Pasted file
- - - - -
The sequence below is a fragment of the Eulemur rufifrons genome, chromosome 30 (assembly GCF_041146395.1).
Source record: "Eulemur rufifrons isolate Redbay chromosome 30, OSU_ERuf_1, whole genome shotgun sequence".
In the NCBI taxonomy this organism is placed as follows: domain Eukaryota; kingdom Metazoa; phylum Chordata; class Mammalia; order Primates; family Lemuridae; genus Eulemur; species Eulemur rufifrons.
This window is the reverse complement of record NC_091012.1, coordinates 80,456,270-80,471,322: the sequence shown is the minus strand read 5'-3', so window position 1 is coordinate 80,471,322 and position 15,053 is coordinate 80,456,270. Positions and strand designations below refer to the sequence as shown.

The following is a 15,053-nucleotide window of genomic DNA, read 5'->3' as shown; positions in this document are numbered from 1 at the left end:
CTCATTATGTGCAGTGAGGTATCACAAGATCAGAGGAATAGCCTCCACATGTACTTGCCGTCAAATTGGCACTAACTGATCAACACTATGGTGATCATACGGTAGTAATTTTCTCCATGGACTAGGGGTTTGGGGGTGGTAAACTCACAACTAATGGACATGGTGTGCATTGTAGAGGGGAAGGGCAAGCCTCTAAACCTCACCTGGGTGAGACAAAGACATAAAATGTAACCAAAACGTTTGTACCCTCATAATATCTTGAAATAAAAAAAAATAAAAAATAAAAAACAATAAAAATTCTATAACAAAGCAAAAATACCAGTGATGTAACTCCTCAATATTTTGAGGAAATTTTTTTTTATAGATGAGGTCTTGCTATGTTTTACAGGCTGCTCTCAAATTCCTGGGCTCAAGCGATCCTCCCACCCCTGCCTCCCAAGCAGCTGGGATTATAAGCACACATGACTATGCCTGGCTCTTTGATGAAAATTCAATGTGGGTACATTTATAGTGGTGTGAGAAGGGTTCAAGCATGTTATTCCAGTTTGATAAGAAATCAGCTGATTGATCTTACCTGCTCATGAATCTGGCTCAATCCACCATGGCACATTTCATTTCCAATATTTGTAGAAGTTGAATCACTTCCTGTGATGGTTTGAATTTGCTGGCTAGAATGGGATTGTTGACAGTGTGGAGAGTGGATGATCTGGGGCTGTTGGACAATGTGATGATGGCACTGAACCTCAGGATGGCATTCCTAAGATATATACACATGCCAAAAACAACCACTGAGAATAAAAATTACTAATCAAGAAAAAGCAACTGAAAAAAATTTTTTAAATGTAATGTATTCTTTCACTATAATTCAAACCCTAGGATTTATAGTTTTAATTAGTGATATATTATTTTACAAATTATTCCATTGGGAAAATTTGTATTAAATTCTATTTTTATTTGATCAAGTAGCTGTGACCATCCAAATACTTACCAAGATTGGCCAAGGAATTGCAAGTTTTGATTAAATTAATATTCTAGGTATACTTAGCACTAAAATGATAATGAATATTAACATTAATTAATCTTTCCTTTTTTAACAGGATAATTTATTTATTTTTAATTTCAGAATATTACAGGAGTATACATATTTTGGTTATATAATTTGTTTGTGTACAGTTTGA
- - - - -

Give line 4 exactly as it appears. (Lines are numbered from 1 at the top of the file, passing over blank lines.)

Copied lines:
This window is the reverse complement of record NC_091012.1, coordinates 80,456,270-80,471,322: the sequence shown is the minus strand read 5'-3', so window position 1 is coordinate 80,471,322 and position 15,053 is coordinate 80,456,270. Positions and strand designations below refer to the sequence as shown.